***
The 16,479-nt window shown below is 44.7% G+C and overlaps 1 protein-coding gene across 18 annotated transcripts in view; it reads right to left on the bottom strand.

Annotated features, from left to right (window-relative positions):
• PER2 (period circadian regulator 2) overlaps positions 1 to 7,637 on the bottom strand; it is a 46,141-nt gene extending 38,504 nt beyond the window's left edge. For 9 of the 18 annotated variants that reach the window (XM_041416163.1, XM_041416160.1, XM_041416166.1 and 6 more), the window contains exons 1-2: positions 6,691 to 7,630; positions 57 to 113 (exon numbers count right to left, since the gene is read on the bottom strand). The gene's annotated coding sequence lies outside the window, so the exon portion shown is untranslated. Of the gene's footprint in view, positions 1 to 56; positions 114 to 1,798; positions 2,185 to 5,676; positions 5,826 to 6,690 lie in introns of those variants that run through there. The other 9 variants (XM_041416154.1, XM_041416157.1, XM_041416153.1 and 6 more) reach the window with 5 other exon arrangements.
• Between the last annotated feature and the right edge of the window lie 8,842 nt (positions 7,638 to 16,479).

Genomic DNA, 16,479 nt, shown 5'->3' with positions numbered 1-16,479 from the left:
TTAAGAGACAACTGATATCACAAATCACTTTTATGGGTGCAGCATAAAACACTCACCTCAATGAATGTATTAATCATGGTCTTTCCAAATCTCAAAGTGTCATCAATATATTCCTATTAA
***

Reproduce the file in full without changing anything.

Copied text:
The 16,479-nt window shown below is 44.7% G+C and overlaps 1 protein-coding gene across 18 annotated transcripts in view; it reads right to left on the bottom strand.

Annotated features, from left to right (window-relative positions):
• PER2 (period circadian regulator 2) overlaps positions 1 to 7,637 on the bottom strand; it is a 46,141-nt gene extending 38,504 nt beyond the window's left edge. For 9 of the 18 annotated variants that reach the window (XM_041416163.1, XM_041416160.1, XM_041416166.1 and 6 more), the window contains exons 1-2: positions 6,691 to 7,630; positions 57 to 113 (exon numbers count right to left, since the gene is read on the bottom strand). The gene's annotated coding sequence lies outside the window, so the exon portion shown is untranslated. Of the gene's footprint in view, positions 1 to 56; positions 114 to 1,798; positions 2,185 to 5,676; positions 5,826 to 6,690 lie in introns of those variants that run through there. The other 9 variants (XM_041416154.1, XM_041416157.1, XM_041416153.1 and 6 more) reach the window with 5 other exon arrangements.
• Between the last annotated feature and the right edge of the window lie 8,842 nt (positions 7,638 to 16,479).

Genomic DNA, 16,479 nt, shown 5'->3' with positions numbered 1-16,479 from the left:
TTAAGAGACAACTGATATCACAAATCACTTTTATGGGTGCAGCATAAAACACTCACCTCAATGAATGTATTAATCATGGTCTTTCCAAATCTCAAAGTGTCATCAATATATTCCTATTAA